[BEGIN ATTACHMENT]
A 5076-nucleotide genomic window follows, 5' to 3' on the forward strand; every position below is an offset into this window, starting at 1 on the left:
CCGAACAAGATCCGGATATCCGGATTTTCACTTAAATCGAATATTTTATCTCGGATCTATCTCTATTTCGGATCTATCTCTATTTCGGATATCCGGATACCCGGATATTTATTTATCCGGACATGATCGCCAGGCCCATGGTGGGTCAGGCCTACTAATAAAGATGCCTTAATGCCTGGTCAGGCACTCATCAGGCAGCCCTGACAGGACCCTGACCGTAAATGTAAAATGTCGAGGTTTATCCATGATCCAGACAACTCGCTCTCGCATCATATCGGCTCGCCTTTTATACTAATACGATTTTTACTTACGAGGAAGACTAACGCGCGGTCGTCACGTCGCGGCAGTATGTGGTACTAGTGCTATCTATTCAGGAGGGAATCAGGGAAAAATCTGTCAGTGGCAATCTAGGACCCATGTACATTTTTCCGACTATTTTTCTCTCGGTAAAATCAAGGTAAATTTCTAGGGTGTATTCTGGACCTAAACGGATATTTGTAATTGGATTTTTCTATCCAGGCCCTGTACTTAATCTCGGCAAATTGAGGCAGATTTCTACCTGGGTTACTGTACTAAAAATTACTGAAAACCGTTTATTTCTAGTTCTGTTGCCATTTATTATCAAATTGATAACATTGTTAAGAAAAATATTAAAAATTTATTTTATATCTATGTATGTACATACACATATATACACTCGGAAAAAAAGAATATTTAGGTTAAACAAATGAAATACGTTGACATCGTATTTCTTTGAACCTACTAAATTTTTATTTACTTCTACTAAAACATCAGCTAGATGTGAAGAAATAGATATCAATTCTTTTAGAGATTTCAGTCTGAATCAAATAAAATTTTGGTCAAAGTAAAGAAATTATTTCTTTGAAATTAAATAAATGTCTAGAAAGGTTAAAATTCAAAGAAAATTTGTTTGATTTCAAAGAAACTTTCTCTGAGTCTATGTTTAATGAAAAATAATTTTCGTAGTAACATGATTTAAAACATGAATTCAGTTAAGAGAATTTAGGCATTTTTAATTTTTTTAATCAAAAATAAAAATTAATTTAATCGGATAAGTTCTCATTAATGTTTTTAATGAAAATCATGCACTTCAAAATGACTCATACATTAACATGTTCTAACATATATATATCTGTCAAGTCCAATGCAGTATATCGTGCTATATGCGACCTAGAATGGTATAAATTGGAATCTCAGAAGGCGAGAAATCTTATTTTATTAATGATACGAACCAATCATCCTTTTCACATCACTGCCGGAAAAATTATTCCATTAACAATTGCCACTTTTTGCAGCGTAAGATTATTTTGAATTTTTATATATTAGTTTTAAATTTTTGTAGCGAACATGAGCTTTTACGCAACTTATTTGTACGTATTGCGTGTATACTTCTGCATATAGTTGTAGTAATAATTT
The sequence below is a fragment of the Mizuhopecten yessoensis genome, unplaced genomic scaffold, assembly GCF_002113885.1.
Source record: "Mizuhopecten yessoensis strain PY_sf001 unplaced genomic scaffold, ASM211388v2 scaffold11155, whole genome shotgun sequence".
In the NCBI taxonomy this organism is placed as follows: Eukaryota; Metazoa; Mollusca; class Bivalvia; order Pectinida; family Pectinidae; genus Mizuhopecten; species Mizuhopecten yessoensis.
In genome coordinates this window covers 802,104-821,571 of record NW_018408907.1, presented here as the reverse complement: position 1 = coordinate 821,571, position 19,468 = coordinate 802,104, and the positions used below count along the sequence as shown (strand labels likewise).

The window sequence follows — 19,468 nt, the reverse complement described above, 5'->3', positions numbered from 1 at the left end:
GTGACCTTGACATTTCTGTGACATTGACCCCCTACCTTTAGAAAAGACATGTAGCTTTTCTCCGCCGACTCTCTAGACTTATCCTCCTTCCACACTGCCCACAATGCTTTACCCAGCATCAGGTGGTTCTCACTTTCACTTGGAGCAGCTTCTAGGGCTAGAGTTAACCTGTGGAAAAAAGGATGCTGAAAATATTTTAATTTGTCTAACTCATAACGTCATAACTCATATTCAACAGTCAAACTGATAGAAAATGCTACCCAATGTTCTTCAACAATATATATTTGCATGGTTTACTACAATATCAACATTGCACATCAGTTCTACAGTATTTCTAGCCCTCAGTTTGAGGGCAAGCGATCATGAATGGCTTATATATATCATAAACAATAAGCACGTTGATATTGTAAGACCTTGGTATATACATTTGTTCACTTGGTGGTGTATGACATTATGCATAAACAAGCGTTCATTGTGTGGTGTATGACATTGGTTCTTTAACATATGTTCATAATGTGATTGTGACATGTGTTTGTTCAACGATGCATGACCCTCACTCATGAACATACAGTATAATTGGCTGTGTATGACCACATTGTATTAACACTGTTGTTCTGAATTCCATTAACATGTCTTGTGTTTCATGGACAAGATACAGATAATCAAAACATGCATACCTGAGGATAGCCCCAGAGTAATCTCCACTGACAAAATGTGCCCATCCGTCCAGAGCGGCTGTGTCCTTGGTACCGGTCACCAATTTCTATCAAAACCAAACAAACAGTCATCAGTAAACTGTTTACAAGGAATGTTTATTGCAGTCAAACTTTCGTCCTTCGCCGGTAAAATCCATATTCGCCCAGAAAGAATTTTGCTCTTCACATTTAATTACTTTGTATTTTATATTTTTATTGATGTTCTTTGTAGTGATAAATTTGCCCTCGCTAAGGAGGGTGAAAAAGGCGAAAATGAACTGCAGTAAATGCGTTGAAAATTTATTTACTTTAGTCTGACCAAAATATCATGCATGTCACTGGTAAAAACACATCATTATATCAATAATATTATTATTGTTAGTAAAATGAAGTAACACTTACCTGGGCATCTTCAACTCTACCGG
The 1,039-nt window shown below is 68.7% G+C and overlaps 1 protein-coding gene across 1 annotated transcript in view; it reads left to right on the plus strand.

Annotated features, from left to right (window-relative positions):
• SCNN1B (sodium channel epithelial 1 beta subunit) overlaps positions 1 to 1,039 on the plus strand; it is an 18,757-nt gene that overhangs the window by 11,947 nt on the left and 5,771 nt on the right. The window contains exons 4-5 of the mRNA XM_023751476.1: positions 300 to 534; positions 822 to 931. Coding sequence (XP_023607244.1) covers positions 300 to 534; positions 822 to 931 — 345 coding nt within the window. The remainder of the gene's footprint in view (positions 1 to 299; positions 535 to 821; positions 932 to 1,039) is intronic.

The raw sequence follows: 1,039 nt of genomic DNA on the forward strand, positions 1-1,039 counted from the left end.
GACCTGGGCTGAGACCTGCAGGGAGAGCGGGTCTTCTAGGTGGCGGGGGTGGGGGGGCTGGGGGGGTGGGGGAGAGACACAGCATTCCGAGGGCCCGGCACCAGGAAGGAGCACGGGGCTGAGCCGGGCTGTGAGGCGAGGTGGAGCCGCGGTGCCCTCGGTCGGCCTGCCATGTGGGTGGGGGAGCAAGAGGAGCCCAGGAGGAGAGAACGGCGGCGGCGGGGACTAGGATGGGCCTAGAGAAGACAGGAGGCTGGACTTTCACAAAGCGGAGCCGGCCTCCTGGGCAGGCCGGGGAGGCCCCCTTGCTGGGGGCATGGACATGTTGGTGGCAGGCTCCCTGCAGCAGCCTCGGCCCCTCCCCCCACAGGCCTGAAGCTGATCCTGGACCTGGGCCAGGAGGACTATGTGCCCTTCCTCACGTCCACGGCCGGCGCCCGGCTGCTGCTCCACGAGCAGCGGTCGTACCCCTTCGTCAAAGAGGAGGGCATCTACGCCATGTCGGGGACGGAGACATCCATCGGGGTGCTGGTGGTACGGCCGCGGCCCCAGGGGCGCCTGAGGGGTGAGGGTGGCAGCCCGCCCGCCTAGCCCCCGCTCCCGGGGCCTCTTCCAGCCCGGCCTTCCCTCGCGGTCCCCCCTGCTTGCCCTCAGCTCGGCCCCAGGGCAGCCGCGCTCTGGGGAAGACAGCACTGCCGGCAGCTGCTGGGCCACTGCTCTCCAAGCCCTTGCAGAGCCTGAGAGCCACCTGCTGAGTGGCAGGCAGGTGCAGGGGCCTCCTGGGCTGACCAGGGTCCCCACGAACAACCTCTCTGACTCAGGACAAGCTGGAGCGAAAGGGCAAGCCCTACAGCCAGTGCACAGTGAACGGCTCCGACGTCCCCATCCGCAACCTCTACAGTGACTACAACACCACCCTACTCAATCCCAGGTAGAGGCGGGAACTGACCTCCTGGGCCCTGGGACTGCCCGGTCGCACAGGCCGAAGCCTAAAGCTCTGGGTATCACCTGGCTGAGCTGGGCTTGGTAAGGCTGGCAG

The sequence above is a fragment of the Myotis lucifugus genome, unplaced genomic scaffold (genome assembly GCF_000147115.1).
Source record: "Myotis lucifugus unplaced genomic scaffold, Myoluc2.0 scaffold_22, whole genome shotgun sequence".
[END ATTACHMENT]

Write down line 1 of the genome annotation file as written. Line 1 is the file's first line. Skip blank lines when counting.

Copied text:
A 5076-nucleotide genomic window follows, 5' to 3' on the forward strand; every position below is an offset into this window, starting at 1 on the left: